Evolutions End?

Diane Stothard dstothar at magnus.acs.ohio-state.edu
Mon Oct 11 08:29:35 EST 1993


In article <MAILQUEUE-101.931011105143.568 at micro.uct.ac.za> ed at micro.uct.ac.za
writes:
>> > >Is it a possibility or a fact that all life will eventually
>evolve
>
>> Bacteria are the most evolved organisms because they've been evolving
>> for the longest time. ;-)
>>
>Really? Hasn't everything been evolving for the same length of time?
>B-|  And aren't bacteria actually the most primitive because they more
>closely resemble organisms present near the origin of life?  B-)
>
> Ed Rybicki, PhD
> (ed at micro.uct.ac.za)
> Dept Microbiology

Being a microbiologist, Ed, you don't really BELIEVE that bacteria are the most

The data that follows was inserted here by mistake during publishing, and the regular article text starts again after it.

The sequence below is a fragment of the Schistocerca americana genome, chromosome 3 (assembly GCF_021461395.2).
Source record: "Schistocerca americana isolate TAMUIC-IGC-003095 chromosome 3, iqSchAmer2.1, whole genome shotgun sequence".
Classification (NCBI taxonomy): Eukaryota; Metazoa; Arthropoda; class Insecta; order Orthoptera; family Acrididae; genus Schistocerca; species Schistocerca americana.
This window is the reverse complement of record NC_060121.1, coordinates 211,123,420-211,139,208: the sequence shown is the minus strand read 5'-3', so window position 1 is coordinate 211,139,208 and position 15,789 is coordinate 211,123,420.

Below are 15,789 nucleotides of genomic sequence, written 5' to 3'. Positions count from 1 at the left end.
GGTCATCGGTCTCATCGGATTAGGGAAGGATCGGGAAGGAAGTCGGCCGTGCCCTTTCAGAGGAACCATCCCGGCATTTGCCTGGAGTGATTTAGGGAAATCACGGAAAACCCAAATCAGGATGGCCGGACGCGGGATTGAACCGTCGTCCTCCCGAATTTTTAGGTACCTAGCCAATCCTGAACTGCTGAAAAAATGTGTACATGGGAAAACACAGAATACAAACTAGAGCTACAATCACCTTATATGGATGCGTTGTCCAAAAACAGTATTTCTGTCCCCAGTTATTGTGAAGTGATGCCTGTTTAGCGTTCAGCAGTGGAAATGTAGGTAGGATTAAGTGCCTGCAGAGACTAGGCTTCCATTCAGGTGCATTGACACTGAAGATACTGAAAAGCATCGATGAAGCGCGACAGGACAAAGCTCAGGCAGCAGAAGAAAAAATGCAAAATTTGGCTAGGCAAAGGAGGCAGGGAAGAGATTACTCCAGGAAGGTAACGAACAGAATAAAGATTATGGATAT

primitive, do you? How could anything so "primitive" have evolved a myriad of 
biosynthethic pathways equipping it to live in virtually ANY environment, from 
frozen tundra to hot, sulfurous marine vents? I think primitive is a bad choice
of words. Compared to how man, a "highly evolved creature," has evolved to deal
with his environment, bacteria are at the pinnacle, wouldn't you say?

Diane



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